Charles Darwin began the last paragraph of The Origin of Species (1859) with a famous metaphor about life’s diversity and ecological complexity:
It is interesting to contemplate an entangled bank, clothed with many plants of many kinds, with birds singing on the bushes, with various insects flitting about, and with worms crawling through the damp earth, and to reflect that these elaborately constructed forms, so different from each other, and dependent on each other in so complex a manner, have all been produced by laws acting around us.
He then begins the final sentence of the book with an equally famous statement: “There is grandeur in this view of life….”
For Darwin, as for any scientist, a kind of ultimate satisfaction (Darwin’s “grandeur”) must reside in the prospect that so much variety and complexity might be generated from natural regularities—the “laws acting around us”—accessible to our intellect and empirical probing. But what is the proper relationship between underlying laws and explicit results? The “fundamentalists” among evolutionary theorists revel in the belief that one overarching law—Darwin’s central principle of natural selection—can render the full complexity of outcomes (by working in conjunction with auxiliary principles, like sexual reproduction, that enhance its rate and power).
The “pluralists,” on the other hand—a long line of thinkers including Darwin himself, however ironic this may seem since the fundamentalists use the cloak of his name for their distortion of his position—accept natural selection as a paramount principle (truly primus inter pares), but then argue that a set of additional laws, as well as a large role for history’s unpredictable contingencies, must also be invoked to explain the basic patterns and regularities of the evolutionary pathways of life. Both sides locate the “grandeur” of “this view of life” in the explanation of complex and particular outcomes by general principles, but ultra-Darwinian fundamentalists pursue one true way, while pluralists seek to identify a set of interacting explanatory modes, all fully intelligible, although not reducible to a single grand principle like natural selection.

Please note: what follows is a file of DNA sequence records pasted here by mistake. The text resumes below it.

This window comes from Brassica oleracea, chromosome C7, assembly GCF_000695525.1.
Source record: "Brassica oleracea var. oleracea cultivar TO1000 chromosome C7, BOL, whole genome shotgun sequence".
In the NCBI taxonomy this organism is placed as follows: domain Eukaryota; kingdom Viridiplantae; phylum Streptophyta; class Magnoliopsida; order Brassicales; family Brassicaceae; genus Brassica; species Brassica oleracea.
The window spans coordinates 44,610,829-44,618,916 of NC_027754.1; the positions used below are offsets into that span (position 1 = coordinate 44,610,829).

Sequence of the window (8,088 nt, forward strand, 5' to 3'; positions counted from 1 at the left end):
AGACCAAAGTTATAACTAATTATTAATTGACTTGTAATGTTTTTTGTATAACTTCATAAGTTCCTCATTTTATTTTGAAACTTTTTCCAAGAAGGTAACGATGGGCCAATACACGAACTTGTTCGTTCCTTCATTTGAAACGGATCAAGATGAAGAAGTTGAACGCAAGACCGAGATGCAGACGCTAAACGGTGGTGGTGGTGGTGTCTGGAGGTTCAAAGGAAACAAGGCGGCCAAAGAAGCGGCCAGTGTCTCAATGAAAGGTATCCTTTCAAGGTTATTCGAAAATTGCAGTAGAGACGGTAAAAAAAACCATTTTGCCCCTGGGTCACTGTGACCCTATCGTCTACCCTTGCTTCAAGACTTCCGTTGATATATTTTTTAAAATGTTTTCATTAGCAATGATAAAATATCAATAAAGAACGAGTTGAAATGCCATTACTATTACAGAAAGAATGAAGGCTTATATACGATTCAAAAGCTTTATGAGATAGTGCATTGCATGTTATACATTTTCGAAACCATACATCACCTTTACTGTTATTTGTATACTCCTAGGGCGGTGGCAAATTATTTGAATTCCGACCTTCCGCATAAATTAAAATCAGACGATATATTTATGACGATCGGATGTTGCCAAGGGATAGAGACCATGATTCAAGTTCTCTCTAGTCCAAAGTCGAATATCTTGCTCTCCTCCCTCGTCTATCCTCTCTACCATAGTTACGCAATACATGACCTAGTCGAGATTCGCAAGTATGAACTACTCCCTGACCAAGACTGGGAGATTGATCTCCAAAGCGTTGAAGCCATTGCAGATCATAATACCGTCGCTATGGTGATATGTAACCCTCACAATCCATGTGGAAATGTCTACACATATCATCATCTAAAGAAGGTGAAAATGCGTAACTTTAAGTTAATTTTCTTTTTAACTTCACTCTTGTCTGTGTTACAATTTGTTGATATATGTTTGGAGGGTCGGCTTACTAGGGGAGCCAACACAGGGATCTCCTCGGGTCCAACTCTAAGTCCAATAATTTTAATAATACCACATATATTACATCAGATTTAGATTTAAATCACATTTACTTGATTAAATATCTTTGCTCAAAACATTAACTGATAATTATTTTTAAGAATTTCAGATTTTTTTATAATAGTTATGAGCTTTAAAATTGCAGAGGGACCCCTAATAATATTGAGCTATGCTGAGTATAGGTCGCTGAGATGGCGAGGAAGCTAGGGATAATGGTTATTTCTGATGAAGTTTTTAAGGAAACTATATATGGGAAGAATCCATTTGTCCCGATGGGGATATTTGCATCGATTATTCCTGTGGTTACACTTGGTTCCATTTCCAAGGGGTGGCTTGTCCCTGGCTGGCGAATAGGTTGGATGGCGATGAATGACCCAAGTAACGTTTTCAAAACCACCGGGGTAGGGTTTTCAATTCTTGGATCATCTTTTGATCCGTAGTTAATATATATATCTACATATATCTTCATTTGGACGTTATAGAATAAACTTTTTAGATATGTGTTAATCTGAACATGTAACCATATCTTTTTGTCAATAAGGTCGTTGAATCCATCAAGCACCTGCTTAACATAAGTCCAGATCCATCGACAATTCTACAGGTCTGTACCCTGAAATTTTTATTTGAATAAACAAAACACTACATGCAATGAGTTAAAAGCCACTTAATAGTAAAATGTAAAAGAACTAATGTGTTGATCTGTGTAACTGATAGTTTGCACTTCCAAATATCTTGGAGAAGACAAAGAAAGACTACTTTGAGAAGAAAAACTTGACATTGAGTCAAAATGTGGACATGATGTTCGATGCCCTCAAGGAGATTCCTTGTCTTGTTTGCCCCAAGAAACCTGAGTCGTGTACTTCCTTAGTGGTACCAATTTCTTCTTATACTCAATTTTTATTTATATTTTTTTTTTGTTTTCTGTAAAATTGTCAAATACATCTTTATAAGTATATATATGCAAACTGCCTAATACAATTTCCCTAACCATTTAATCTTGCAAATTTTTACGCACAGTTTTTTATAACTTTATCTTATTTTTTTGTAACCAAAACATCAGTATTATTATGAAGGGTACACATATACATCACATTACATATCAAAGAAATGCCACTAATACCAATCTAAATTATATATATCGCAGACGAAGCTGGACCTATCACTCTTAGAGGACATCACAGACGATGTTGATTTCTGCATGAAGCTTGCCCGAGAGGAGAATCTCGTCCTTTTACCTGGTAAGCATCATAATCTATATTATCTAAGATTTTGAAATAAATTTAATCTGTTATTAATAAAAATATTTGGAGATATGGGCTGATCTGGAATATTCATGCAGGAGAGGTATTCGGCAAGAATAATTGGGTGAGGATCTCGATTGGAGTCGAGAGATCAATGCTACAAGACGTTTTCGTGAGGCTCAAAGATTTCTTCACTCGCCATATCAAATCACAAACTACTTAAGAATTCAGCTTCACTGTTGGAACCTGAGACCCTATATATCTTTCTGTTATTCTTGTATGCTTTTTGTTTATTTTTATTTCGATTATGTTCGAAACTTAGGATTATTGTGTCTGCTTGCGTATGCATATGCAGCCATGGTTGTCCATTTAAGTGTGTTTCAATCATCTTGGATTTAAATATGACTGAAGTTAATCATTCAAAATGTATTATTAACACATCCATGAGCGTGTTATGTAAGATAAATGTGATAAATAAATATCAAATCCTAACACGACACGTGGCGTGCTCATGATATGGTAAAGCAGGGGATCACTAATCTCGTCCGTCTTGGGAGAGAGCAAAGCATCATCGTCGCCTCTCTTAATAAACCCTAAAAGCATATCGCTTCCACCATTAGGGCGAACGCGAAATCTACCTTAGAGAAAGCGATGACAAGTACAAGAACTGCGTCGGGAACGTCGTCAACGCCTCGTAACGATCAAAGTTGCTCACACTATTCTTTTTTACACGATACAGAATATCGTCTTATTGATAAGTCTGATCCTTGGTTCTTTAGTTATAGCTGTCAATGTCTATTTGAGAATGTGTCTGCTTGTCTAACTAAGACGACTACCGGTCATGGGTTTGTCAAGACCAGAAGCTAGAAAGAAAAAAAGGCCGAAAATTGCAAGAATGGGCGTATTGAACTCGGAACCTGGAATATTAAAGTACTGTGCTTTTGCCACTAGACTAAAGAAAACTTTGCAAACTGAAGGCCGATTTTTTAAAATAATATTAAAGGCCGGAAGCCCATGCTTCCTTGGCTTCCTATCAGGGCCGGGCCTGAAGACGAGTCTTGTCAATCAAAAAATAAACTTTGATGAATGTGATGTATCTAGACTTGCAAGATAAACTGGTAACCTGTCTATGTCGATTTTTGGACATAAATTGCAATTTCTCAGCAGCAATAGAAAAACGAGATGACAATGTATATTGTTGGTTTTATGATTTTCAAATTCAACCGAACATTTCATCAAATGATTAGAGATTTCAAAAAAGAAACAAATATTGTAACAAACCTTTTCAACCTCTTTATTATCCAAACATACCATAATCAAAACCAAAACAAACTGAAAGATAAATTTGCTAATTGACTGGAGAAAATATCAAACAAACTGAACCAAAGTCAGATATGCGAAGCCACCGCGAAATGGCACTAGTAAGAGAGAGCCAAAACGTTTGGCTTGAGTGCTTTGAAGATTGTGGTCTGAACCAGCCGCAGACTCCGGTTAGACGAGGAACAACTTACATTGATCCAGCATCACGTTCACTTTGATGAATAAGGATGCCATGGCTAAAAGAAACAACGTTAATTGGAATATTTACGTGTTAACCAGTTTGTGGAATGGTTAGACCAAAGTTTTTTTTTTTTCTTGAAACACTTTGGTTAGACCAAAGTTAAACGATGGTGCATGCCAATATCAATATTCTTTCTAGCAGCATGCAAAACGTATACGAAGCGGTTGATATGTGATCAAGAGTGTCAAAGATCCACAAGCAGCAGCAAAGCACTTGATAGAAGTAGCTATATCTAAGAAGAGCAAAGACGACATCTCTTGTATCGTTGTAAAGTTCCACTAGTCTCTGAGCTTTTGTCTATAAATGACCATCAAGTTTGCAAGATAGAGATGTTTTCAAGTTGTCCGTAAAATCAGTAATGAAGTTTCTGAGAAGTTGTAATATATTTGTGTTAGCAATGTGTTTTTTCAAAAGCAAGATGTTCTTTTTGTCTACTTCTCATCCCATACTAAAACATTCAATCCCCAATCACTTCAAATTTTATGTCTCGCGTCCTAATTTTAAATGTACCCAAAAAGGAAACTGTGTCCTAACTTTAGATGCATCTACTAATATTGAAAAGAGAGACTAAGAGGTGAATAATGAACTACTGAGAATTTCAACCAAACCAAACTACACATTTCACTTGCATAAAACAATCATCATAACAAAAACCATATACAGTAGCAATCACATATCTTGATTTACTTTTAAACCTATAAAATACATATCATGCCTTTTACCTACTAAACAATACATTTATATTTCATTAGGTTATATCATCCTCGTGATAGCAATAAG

The first part of this article outlined the general fallacies of ultra-Darwinian fundamentalism, especially in the light of new theories and discoveries in the core disciplines of developmental biology, paleontology, and population genetics.1 In this second and concluding part, I shall analyze a prominent philosopher’s influential but misguided ultra-Darwinian manifesto—Darwin’s Dangerous Idea, by Daniel Dennett. I shall also take upthe meth-odology of so-called “evolutionary psychology”—a field now in vogue as a marketplace for ultra-Darwinian explanatory doctrine. Evolutionary psychology could, in my view, become a fruitful science by replacing its current penchant for narrow, and often barren, speculation with respect for the pluralistic range of available alternatives that are just as evolutionary in status, more probable in actual occurrence, and not limited to the blinkered view that evolutionary explanations must identify adaptations produced by natural selection.
Daniel Dennett devotes the longest chapter in Darwin’s Dangerous Idea to an excoriating caricature of my ideas, all in order to bolster his defense of Darwinian fundamentalism.…
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